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Prior to his Wild Card round victory, Los Angeles Dodgers ace Clayton Kershaw was 9-11 in the postseason, with a 4.43 ERA.

After striking out 13 while twirling eight scoreless innings against Milwaukee, the left-hander is now 10-11 with a 4.22 ERA.

Promising, for now. I’ve been down this road before with this guy, as a lifelong Dodgers fan.

But let’s not mince words here, the Dodgers’ hopes for their first World Series title in 32 years hinges on Kershaw. Period.

Remember, he was 0-2 last year against Washington. After going 3-1 in the National League playoffs in 2018, he was 0-2 in the World Series against Boston. After a 4-0 start in the 2017 postseason, he was 0-2 in the World Series against sign-stealing Houston.

From 2008-16, he was 8-10 with a 4.55 ERA.

We’ve seen him far too many times bent over, hands on knees, usually after seeing balls fly out of the park. Spanning 166.1 innings pitched, Kershaw is allowing a HR every 6.9 innings.

Perspective: over his career he’s allowing a HR every 12.8 innings.

As you can see, and what many of you probably already knew, he hasn’t been the type of ace the Dodgers can count on. Overall, he’s below average in the playoffs. In the World Series he is brutal.

Why will this year be different?

Perhaps it’s a lineup that finished the regular season with a league-best 349 runs, and that this year is bolstered by four-time All-Star and 2018 World Series champion and American League MVP Mookie Betts. He’s only two years removed from being the A.L. batting champion and joining the 30-30 club.

Maybe it’s the depth, since they can rotate players throughout positions and place them strategically in the lineup. Fact is, manager Dave Roberts has enough options to work around each starter and strengthen situations game by game.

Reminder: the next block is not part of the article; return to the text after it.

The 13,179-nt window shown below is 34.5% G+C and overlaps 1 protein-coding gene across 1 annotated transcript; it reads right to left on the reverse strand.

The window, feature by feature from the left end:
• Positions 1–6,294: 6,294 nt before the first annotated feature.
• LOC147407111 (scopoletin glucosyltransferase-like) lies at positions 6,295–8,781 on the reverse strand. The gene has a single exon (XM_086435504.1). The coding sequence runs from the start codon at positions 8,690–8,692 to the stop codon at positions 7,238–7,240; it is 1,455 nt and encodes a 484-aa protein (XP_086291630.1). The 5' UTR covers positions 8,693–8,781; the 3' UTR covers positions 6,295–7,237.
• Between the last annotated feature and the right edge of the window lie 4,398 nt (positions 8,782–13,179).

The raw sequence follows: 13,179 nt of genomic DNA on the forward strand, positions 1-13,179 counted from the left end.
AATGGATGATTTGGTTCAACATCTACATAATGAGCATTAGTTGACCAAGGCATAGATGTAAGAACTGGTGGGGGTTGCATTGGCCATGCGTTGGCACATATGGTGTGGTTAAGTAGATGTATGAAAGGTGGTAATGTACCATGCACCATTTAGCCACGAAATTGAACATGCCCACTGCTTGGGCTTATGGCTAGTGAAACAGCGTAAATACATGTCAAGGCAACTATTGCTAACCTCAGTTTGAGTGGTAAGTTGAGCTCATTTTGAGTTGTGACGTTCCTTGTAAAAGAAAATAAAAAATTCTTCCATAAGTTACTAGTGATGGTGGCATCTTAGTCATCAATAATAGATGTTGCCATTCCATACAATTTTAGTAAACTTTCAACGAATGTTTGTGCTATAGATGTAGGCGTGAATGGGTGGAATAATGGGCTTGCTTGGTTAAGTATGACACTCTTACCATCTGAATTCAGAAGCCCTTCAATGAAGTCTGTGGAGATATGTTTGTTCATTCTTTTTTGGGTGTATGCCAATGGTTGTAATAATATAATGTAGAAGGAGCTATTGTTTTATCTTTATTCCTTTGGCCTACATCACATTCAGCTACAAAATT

Ultimately, Roberts can do as much tweaking as he wants. If the Dodgers are going to win the World Series, they’re going to need Kershaw to right his playoff ship.

I hit two of three last Wednesday and look to keep momentum going into the Divisional round.


Marlins vs. Braves: I’ll side with the Braves and young Ian Anderson in Game 2 of this series at Houston’s Minute Maid Park, as I’ve been impressed by the 22-year-old right-hander. He made his pro debut on Aug. 26 by silencing the Yankees to the tune of one run over six innings. Three of his next four starts were away from Atlanta, going 2-1 in those games.

His lone loss at home? Against these Marlins, who tagged him for three runs (all unearned) on seven hits over 5.2 innings. This kid looked good last week against the Reds, limiting them to just two hits over six scoreless innings while striking out nine. Miami hands the ball to  Pablo Lopez, who makes his first playoff start, and faces a team that has already pounded him for seven runs in 1.2 innings in the regular season. BRAVES

Rays vs. Yankees: I picked the Pinstripes to win the American League pennant, and I am riding them out the entire time. I love the pitching mismatch in Game 3, as Masahiro Tanaka should outclass Charlie Morton in this one at Petco Park in San Diego.

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Tanaka will undoubtedly be out to avenge a brutal start against the Indians in Game 2 of the Wild Card round, where he was tattered for six earned runs. That’s uncharacteristic for Tanaka, who came into the postseason with a lifetime 5-3 mark and 1.76 ERA in eight playoff starts.

The Yankees offense will be too much for Morton, who allowed four runs (three earned) over five innings in his last regular-season start against the Phillies and will be on the hill after a 12-day layoff between starts.

I will say this, he is 4-2 in 10 lifetime starts against the Yankees, but he also has a 3.83 ERA and is very hittable. I’m rolling with the ‘Stripes. YANKEES

Padres vs. Dodgers: Welp! It’s Game 2 in Arlington at Globe Life Field and Kershaw is up. If you read my column, you know. If you skipped over it and came straight for the picks, shift your eyes to the top and get to reading. DODGERS

Last week: 2-1

Season: 16-12

About the Author

W.G. Ramirez

W.G. Ramirez is a 32-year veteran covering sports in Southern Nevada, and resident of 46 years. He is a freelance reporter in Las Vegas and the Southern Nevada correspondent for The Associated Press.

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